Cookies on this website
We use cookies to ensure that we give you the best experience on our website. If you click 'Continue' we'll assume that you are happy to receive all cookies and you won't see this message again. Click 'Find out more' for information on how to change your cookie settings.

Congratulations to Prof Jacobsen, who was elected member of the Academy's Class for Medical Sciences.

Sten Eirik Waelgaard Jacobsen is Bass Professor of Developmental and Stem Cell Biology at the MRC Molecular Haematology Unit at the University of Oxford, and Professor of Stem Cell Biology and Regenerative Medicine at the Department of Medicine Huddinge and the Department of Cell and Molecular Biology, Karolinska Institutet.

“I feel very honored to be elected to the Royal Swedish Academy of Sciences by prominent research colleagues whom I respect highly, and whom I now look forward to working with through the Academy of Sciences. The appointment also represents a recognition of research from so many talented young researchers and valuable collaborative contributions for several years, at the University of Lund, the University of Oxford and Karolinska Institutet.”, says Sten Eirik Waelgaard Jacobsen.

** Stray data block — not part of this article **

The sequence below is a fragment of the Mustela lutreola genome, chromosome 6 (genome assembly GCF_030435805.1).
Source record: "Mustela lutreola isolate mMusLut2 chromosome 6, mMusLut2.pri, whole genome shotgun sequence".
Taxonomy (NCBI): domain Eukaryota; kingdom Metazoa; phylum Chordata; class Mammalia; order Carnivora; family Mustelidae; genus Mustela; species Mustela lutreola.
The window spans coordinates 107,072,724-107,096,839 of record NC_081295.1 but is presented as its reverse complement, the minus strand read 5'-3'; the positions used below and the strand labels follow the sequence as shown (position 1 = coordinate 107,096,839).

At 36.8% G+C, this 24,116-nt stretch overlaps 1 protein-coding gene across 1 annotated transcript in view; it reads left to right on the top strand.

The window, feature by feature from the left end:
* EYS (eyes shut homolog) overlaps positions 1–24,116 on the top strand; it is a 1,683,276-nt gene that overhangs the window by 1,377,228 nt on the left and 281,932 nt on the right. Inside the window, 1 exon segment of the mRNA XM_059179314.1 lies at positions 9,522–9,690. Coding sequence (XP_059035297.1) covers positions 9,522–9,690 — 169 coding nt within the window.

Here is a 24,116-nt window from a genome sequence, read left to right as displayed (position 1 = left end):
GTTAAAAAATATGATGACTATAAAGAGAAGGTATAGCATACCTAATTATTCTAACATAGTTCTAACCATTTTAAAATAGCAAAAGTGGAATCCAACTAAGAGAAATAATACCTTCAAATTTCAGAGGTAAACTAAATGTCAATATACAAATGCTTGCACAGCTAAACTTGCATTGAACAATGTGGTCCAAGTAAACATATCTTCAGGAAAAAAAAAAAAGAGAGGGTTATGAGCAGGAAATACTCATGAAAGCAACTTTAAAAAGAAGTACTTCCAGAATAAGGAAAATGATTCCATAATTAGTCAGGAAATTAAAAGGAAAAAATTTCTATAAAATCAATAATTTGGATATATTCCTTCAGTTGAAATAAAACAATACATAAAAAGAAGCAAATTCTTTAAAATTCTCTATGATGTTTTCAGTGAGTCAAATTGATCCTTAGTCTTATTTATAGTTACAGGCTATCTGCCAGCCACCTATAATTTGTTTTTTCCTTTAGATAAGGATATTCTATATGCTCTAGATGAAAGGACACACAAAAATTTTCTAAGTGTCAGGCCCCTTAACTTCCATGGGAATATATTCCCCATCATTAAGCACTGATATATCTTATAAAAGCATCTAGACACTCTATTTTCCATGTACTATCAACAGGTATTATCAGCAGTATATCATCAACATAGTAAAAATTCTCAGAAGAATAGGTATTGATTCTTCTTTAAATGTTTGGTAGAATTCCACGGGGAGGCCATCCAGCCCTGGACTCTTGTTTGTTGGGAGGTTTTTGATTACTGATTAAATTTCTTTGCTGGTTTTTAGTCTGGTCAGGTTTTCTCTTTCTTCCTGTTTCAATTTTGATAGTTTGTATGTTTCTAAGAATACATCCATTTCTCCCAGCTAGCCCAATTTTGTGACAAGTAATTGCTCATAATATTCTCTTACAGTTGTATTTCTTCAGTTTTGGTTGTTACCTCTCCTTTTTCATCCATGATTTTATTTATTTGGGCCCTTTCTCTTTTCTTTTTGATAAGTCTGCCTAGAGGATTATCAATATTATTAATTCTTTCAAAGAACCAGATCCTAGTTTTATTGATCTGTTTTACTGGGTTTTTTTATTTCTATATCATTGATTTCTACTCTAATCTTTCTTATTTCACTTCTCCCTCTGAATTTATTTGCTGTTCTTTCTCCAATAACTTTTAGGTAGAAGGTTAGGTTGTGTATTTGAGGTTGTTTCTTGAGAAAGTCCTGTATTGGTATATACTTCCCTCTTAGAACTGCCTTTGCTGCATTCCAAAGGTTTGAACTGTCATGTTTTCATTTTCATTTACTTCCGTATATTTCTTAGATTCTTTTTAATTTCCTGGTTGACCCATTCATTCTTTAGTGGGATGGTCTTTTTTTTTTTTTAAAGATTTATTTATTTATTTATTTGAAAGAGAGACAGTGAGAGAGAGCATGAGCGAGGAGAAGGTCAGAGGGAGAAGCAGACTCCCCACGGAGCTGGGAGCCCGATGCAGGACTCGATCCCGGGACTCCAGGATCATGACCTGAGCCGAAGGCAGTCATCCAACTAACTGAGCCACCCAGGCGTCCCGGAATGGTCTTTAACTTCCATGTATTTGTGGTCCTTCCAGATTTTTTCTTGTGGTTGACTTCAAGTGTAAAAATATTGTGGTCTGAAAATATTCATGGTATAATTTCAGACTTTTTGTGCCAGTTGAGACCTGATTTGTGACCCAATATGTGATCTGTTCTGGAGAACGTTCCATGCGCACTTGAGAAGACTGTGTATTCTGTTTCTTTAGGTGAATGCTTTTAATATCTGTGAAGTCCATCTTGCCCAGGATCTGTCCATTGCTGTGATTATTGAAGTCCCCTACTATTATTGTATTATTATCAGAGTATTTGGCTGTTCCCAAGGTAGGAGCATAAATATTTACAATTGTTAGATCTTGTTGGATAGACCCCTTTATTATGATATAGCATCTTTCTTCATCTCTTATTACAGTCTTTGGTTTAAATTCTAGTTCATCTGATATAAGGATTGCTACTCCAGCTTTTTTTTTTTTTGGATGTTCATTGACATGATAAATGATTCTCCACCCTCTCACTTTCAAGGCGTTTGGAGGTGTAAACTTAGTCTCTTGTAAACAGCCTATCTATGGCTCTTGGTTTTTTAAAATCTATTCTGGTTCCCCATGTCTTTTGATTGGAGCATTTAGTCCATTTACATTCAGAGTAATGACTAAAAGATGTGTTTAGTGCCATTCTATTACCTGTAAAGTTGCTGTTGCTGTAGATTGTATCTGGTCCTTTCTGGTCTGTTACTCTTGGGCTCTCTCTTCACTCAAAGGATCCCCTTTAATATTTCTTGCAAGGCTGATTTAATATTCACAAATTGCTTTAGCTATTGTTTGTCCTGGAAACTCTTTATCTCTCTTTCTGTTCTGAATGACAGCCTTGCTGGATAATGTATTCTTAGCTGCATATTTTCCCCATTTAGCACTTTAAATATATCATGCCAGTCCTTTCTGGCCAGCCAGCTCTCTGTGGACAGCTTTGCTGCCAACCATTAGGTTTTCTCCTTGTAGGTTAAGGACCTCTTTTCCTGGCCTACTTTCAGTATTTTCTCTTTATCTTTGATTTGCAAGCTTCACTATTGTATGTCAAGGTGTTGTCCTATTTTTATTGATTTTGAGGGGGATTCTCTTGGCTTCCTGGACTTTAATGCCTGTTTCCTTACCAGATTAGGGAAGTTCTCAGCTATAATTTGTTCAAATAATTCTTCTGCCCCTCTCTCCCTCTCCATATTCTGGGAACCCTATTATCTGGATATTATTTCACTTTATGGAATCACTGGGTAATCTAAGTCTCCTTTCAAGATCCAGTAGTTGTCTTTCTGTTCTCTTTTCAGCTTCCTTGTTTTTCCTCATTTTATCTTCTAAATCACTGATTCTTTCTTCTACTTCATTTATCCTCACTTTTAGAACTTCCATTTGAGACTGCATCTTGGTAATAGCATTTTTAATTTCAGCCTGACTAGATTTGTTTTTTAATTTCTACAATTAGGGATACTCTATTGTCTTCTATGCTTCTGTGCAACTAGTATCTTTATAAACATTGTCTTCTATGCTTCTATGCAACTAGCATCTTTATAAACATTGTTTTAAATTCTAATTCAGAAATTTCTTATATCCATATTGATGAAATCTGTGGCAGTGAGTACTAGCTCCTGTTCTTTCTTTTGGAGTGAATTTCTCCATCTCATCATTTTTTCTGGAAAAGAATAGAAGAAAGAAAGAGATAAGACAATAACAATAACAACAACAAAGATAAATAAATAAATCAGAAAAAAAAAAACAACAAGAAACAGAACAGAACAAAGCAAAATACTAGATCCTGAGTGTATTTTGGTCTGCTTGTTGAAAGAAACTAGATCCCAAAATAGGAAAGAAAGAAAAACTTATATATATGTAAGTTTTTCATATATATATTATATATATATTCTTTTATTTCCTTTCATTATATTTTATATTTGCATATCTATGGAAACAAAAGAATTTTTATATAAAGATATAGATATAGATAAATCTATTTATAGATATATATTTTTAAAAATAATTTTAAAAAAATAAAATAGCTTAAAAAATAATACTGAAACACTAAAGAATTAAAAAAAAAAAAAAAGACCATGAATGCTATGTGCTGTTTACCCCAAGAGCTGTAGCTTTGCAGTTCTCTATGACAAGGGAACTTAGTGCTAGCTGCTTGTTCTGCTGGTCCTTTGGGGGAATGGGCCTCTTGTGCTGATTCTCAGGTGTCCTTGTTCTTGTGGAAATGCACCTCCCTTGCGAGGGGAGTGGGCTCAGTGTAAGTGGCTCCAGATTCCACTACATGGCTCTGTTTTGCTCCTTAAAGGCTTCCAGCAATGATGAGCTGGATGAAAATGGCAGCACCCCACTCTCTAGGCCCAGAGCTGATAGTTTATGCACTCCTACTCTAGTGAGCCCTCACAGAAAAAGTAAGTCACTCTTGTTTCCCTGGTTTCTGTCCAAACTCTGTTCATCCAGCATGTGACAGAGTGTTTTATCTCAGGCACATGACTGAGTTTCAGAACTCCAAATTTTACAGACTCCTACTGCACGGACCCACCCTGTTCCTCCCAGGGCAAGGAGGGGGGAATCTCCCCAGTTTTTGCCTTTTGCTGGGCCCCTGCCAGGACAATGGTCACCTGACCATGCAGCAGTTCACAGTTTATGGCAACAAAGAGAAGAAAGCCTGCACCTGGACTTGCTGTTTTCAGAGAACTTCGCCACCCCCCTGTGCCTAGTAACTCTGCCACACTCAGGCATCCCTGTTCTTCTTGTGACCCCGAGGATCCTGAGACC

Similar stories

Project funding for personalised childhood cancer treatments

Funding from the Azaylia Foundation will support the Scientific Advances for Infant Leukaemia (SAIL) programme.

MRC National Mouse Genetics Network Research Clusters Announced

Claus Nerlov and Steve Twigg from the MRC WIMM join the new national network for disease modelling.

RDM announces new Principal Investigators

Dr Stephen Twigg has been announced as one of eight new Principal Investigators by the Radcliffe Department of Medicine.

Patient priorities guide Oxford Myeloma research

Medical staff in Oxford are partnering closely with Myeloma patients to help set priorities for future research.

From ‘Ew, gross!’ to ‘Wow!’: Scientists bring immunology to the classroom

For British Science Week, members of the MRC WIMM visited a local Oxfordshire primary school for an interactive science day – one of the first of its kind since the start of the pandemic.